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Confederate Officer’s Frock Coat of Capt. Richard Frayser – JEB Stuart’s Staff

SOLD

Confederate Officer’s Frock Coat of Capt. Richard Frayser – JEB Stuart’s Staff - This coat came directly from the Frayser family, still in an old department store box that had a label on the top that stated: “Capt. Richard Frayser” and “Uncle Dick’s Army Uniform”. Richard Edgar Frayser enlisted in the New Kent Light Dragoons (Va.) on June 28, 1861. The Dragoons later became Company “F” of the 3rd Va. Cavalry. Born in 1830, in New Kent County, Va., The son of Rev. Richard Frayser, a Methodist minister, Richard E. Frayser was orphaned at an early age and worked in a local store to earn his keep. After several years, Frayser journeyed to Richmond, where he took a post office position. Resigning from this position in 1854, Frayser returned to New Kent to start his own mercantile business. In 1861, with the onset of the Civil War, Frayser joined a local regiment.

Although prior to the war, as well as during the first few months of his enlistment, Frayser did not seem to distinguish himself above and beyond his fellow citizens and soldiers, he came to the fore in June of 1862. With Union Gen. McClellan’s successful push up the Peninsula, the Union Army threatened nearby Richmond. Gen. R.E. Lee issued orders to famed Va. cavalry commander, JEB Stuart, to execute a reconnaissance maneuver around the Federal Army’s right flank. This reconnoitering maneuver would, of course, turn into the famous, three day “Ride Around McClellan.” With his intimate knowledge of New Kent County, Frayser became a guide, for Stuart, until the Confederate cavalry safely crossed back over the Chickahominy River. Frayser, shortly after the cessation of the reconnaissance, was instructed by Gen. Stuart to take the news of the mission’s success to Va. Governor Letcher, in Richmond. Frayser would be rewarded, by Gov. Letcher, with a gubernatorial requisition order for a sword of his choosing. For his efforts, Frayser would be chosen, by Stuart, to be his signal officer, and elevated to the rank of Captain, on Stuart’s staff.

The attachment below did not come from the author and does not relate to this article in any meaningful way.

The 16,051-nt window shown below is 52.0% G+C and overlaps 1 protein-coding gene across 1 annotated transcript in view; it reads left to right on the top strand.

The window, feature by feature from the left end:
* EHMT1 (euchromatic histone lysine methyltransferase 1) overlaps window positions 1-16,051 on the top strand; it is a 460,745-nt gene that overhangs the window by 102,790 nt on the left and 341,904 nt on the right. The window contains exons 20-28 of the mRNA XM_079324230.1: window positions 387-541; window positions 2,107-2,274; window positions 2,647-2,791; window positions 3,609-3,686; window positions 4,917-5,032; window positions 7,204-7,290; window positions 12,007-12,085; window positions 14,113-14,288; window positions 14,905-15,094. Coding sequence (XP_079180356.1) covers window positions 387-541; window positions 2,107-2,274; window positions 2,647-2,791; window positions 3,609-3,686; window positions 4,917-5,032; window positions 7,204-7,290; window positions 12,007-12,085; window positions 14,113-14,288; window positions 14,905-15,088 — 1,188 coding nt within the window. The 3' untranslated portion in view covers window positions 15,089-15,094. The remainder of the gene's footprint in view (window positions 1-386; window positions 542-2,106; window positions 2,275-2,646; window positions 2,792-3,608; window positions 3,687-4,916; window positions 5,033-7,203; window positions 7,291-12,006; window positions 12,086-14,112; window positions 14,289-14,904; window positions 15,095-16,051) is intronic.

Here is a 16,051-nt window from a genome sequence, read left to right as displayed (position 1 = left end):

As a signal officer, Frayser’s service occasionally took him to different theatres of the war, away from Stuart’s cavalry unit. On May 12, 1864, the day after Gen. Stuart had been mortally wounded at Yellow Tavern, Frayser was captured by Federal troops during the Battle of Spotsylvania. After three months in the Union prison camp at Ft. Delaware, Frayser, along with many fellow, imprisoned, Confederate officers, was taken on board the steamer “Crescent City”, on Auguest 20, 1864, and sent to Morris Island, in Charleston Harbor, South Carolina. On Morris Island, six hundred Confederate officers, the “Immortal 600”, endured six weeks of a most unusual of punishments, at the hands of their captors. Their placement on the island was to attempt to prevent the Confederate batteries, in and around Charleston, from firing on Union artillery positions. In essence, this was the first military use of “human shields”. Frayser and his fellow prisoners, endured poor medical treatment, meager rations and the ever present fear of being shelled by their own compatriots. Incredibly, all of the “Immortal 600” survived.